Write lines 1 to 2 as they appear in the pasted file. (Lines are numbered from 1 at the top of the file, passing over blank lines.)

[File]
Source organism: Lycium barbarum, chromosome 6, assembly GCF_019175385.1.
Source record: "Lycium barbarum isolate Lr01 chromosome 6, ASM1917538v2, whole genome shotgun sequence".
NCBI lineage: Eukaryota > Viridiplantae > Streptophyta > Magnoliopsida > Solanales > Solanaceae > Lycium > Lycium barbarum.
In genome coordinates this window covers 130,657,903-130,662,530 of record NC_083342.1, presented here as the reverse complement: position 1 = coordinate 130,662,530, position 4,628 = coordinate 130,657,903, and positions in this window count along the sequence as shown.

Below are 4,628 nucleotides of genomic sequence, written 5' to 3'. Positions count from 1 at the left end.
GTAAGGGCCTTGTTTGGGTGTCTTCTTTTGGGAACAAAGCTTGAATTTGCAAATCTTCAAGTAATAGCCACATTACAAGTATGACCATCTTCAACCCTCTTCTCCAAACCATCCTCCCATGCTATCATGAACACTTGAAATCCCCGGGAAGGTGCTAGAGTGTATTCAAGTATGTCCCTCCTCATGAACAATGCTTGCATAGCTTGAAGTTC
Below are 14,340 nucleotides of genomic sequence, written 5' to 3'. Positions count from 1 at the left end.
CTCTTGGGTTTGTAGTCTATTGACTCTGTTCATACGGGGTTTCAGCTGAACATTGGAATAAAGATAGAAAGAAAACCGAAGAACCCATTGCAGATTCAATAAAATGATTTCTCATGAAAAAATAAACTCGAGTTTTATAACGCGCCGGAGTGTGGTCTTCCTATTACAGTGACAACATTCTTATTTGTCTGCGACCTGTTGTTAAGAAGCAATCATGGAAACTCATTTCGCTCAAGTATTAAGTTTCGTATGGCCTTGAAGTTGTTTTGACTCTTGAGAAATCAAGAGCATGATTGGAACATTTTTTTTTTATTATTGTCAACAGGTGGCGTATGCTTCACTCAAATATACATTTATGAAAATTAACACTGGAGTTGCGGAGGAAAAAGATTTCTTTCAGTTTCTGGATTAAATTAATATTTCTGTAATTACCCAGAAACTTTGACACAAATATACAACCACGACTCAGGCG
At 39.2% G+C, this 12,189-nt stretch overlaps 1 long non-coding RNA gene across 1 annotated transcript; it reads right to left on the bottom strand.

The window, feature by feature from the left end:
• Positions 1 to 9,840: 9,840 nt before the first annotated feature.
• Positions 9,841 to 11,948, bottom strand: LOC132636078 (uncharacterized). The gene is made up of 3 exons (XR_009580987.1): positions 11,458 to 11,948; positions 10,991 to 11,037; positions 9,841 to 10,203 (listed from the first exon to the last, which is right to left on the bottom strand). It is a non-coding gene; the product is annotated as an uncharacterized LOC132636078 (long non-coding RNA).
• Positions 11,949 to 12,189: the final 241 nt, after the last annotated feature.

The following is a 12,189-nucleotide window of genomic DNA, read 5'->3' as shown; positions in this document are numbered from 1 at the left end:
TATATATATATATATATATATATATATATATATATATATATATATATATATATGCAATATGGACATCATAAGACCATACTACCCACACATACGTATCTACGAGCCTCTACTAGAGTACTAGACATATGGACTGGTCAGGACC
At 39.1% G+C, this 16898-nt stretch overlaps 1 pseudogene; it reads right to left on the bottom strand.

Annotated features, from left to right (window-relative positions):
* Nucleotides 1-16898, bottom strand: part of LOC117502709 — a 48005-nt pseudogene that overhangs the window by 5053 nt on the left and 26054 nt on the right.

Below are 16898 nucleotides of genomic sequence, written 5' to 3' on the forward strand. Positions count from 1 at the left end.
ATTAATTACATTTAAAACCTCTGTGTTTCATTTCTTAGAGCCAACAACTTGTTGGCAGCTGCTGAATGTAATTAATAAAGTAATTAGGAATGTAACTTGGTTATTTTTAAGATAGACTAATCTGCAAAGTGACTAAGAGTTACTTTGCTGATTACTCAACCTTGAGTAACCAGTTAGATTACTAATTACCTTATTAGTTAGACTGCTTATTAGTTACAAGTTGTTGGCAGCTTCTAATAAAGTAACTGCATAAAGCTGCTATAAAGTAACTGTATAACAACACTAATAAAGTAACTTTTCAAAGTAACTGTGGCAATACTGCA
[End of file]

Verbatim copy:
Source organism: Lycium barbarum, chromosome 6, assembly GCF_019175385.1.
Source record: "Lycium barbarum isolate Lr01 chromosome 6, ASM1917538v2, whole genome shotgun sequence".